Parachute remembers former mayor
Dave Beasley was a giver.That’s what Parachute Mayor John Loschke had to say about his friend, who died Friday.Dave was the mayor of Parachute from 1986 to 1994. At 70, he never ran out of ideas or ways for Parachute to grow and improve, Loschke said.”A group of ladies planted barrels of flowers around the town 12 years ago,” Loschke said. “Dave converted one of his old pickup trucks into a watering truck. He would go around and water those plants on summer days.”Dave took his friend George Letson along on his watering adventures in recent years.”It was a lot of fun,” Letson said. “It could also be an aggravation at times because you were tied to it.”Letson said he will probably take over for Dave this summer. “I’ll probably have to drive the truck and find someone else to handle the water hose. We gotta keep going.”Dave and his wife, Judy, a former teacher, moved to Parachute from Denver in 1967.”We both wanted to move to a small town,” Judy said. “This wasn’t quite what I expected. Parachute was a different little place then. Only about 250 people lived here.”Dave worked for the Oil Shale Co. of America the first year he and Judy lived in Parachute. But after about a year, the company went through hard times, and Dave found himself unemployed.That’s when he took a job as the town marshal.”I think that’s the point at which he really became attached to this community,” Judy said. “He was one of the fairest people I’ve ever known.”Judy said Dave would allow people to drive 10 to 15 mph over the speed limit before he turned on his lights, but once he turned them on he would write a ticket.”He even gave me a ticket once,” Judy said. It was a ticket for not changing the water meter.After the job as town marshal, Dave worked for the fire department and served as fire chief. The department put out a lot of fires for the railroad, which never paid its bill.”He told them he wasn’t going to fight fires for them anymore, and all of a sudden the money showed up,” Judy said.”He applied for a grant and got a new ambulance for the town. He always took a very aggressive approach to getting what Parachute needed.” Dave served as a town trustee from 1981-85, mayor from 1986-94, town trustee again from 1994-96 and mayor pro tem from 1996 to 2004. When he died, he was the president of the Blue Stone Water Board in Parachute.”Growth would be the first and foremost among his priorities,” Loschke said.Dave led one of the more controversial growth initiatives in Parachute – he wanted to allow gambling. The proposition made it all the way to the state ballot, but didn’t pass, Judy said.”He was so excited about new business coming in here,” Judy said. “We owned a gift store, but he would go down and help someone else open a gift shop if they needed it.”Dave and Judy owned Thunder Mountain Trading Co., a business in Parachute, Glenwood Springs and Fruita. Dave retired in 2004 but was already working on another project.”He had to be doing something all the time,” Letson said. “He didn’t like to sit around doing nothing. He was a pusher. Any project – he would jump on it and push with both feet.”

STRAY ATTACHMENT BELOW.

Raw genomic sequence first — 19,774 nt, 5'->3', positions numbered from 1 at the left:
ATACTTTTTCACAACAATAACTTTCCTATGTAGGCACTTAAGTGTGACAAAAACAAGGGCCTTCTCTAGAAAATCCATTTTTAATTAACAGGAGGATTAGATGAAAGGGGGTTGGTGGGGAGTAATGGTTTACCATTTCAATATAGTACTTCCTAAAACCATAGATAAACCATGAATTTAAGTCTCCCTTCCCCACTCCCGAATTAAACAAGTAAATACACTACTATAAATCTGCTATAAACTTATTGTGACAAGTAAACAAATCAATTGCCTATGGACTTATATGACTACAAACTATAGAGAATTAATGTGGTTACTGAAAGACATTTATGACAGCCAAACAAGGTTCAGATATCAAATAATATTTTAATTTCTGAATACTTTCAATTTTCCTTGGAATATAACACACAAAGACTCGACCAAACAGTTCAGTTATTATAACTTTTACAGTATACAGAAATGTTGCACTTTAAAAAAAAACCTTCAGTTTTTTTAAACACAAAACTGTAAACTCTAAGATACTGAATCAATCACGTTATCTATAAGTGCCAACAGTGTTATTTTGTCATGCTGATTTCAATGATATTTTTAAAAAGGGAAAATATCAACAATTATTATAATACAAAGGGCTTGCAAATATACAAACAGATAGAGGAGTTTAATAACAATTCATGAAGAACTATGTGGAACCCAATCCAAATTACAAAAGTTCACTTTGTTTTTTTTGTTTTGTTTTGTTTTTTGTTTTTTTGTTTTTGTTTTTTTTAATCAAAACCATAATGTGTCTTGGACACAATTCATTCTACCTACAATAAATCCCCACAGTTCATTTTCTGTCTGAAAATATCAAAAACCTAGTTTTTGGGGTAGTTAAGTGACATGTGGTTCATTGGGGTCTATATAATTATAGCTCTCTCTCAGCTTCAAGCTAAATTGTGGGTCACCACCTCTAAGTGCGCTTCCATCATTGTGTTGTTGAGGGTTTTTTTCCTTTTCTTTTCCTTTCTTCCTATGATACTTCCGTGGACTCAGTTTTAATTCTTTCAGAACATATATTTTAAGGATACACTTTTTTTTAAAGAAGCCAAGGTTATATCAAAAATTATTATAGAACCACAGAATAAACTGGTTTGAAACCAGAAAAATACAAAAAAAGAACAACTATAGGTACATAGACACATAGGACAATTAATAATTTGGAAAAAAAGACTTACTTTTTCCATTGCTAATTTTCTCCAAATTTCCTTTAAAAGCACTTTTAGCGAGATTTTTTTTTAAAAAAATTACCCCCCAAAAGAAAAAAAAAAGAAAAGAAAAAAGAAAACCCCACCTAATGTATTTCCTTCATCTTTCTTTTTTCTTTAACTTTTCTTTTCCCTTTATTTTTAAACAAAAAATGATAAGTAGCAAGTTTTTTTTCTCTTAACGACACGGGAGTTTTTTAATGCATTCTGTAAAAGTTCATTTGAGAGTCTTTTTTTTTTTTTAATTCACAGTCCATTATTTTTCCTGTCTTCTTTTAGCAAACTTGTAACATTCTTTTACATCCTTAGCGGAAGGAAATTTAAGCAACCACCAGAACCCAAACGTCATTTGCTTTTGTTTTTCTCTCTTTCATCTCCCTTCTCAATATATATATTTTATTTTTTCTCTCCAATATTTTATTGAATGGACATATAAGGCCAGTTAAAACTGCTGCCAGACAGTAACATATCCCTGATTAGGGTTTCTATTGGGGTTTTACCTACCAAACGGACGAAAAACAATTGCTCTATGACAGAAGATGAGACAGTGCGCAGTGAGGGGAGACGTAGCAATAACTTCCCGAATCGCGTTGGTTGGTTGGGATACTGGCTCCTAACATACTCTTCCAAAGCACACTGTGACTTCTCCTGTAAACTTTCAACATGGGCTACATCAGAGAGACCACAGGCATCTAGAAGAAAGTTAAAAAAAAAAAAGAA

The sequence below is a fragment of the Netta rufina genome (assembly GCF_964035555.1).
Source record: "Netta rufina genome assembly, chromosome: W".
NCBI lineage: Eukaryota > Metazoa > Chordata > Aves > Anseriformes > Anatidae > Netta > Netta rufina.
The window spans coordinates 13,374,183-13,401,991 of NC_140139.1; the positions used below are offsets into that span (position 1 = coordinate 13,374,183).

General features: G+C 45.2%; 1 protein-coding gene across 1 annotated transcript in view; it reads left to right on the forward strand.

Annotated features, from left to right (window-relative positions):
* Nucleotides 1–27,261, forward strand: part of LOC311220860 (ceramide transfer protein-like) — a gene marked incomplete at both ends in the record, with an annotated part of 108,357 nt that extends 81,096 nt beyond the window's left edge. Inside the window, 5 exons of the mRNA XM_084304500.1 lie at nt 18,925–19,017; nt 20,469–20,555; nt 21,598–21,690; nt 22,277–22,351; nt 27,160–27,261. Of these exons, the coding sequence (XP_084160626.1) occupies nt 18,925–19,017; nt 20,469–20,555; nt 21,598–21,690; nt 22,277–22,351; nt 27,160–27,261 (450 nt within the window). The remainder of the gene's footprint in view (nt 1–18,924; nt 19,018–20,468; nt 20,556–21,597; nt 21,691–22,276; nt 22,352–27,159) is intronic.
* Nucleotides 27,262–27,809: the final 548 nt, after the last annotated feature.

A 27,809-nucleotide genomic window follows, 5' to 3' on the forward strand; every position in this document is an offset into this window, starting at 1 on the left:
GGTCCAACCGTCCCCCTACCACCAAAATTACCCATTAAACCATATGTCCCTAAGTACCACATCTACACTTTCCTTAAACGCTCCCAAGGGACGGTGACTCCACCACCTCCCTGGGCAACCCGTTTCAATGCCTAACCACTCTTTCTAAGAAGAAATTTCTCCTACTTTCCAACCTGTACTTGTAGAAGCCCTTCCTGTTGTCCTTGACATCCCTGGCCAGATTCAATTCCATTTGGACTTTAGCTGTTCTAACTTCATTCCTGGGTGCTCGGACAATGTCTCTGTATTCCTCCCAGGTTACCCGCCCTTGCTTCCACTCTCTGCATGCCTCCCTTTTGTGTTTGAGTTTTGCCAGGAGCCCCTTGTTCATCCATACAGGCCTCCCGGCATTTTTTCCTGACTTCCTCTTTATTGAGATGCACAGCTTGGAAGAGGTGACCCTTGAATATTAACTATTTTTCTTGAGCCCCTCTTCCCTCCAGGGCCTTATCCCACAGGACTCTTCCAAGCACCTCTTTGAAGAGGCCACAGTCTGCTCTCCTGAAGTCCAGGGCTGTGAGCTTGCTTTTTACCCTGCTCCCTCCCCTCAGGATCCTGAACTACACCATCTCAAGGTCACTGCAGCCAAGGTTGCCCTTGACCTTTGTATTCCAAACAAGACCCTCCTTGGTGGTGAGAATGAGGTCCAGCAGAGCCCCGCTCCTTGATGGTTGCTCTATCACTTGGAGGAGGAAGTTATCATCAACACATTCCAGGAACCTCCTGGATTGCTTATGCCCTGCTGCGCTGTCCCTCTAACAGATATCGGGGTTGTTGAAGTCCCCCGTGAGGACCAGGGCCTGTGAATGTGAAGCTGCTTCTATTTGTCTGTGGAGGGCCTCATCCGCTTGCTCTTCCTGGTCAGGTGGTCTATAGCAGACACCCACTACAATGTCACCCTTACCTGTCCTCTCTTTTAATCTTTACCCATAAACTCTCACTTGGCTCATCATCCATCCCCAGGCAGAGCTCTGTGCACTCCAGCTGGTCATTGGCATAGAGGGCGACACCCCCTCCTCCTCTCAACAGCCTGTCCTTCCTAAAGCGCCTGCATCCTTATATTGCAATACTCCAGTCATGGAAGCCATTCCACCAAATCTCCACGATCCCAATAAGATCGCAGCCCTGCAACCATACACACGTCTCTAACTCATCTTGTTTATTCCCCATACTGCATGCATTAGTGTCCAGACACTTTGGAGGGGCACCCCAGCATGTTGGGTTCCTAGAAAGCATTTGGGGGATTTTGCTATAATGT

Support Local Journalism
Support Local Journalism
Readers around Glenwood Springs and Garfield County make the Post Independent’s work possible. Your financial contribution supports our efforts to deliver quality, locally relevant journalism.
Now more than ever, your support is critical to help us keep our community informed about the evolving coronavirus pandemic and the impact it is having locally. Every contribution, however large or small, will make a difference.
Each donation will be used exclusively for the development and creation of increased news coverage.
Start a dialogue, stay on topic and be civil.
If you don't follow the rules, your comment may be deleted.
User Legend: Moderator Trusted User
Imagine Glenwood and The City of Glenwood Springs is slated to host a virtual town hall at 5:30 p.m. Thursday, March 11.